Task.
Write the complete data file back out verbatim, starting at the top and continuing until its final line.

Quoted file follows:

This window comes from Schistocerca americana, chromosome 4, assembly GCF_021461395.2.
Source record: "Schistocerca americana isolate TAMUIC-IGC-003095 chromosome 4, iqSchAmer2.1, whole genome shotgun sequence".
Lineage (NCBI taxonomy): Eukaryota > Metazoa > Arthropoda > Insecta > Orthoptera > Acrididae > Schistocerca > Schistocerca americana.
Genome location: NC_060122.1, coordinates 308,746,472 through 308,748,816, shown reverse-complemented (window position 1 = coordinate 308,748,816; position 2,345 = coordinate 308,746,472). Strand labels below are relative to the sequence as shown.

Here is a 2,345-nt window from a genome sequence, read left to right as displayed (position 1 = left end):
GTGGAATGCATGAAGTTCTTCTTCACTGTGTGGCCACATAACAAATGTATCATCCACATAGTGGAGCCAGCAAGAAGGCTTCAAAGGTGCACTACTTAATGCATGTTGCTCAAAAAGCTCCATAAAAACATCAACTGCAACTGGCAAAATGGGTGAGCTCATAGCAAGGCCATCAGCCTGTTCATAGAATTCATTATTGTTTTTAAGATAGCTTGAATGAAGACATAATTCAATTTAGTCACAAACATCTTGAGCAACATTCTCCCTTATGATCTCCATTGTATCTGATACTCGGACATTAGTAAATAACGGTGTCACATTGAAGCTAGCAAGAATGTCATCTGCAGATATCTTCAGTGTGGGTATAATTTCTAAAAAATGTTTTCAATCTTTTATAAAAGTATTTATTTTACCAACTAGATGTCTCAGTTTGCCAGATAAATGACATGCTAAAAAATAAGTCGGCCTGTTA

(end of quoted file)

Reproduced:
This window comes from Schistocerca americana, chromosome 4, assembly GCF_021461395.2.
Source record: "Schistocerca americana isolate TAMUIC-IGC-003095 chromosome 4, iqSchAmer2.1, whole genome shotgun sequence".
Lineage (NCBI taxonomy): Eukaryota > Metazoa > Arthropoda > Insecta > Orthoptera > Acrididae > Schistocerca > Schistocerca americana.
Genome location: NC_060122.1, coordinates 308,746,472 through 308,748,816, shown reverse-complemented (window position 1 = coordinate 308,748,816; position 2,345 = coordinate 308,746,472). Strand labels below are relative to the sequence as shown.

Here is a 2,345-nt window from a genome sequence, read left to right as displayed (position 1 = left end):
GTGGAATGCATGAAGTTCTTCTTCACTGTGTGGCCACATAACAAATGTATCATCCACATAGTGGAGCCAGCAAGAAGGCTTCAAAGGTGCACTACTTAATGCATGTTGCTCAAAAAGCTCCATAAAAACATCAACTGCAACTGGCAAAATGGGTGAGCTCATAGCAAGGCCATCAGCCTGTTCATAGAATTCATTATTGTTTTTAAGATAGCTTGAATGAAGACATAATTCAATTTAGTCACAAACATCTTGAGCAACATTCTCCCTTATGATCTCCATTGTATCTGATACTCGGACATTAGTAAATAACGGTGTCACATTGAAGCTAGCAAGAATGTCATCTGCAGATATCTTCAGTGTGGGTATAATTTCTAAAAAATGTTTTCAATCTTTTATAAAAGTATTTATTTTACCAACTAGATGTCTCAGTTTGCCAGATAAATGACATGCTAAAAAATAAGTCGGCCTGTTA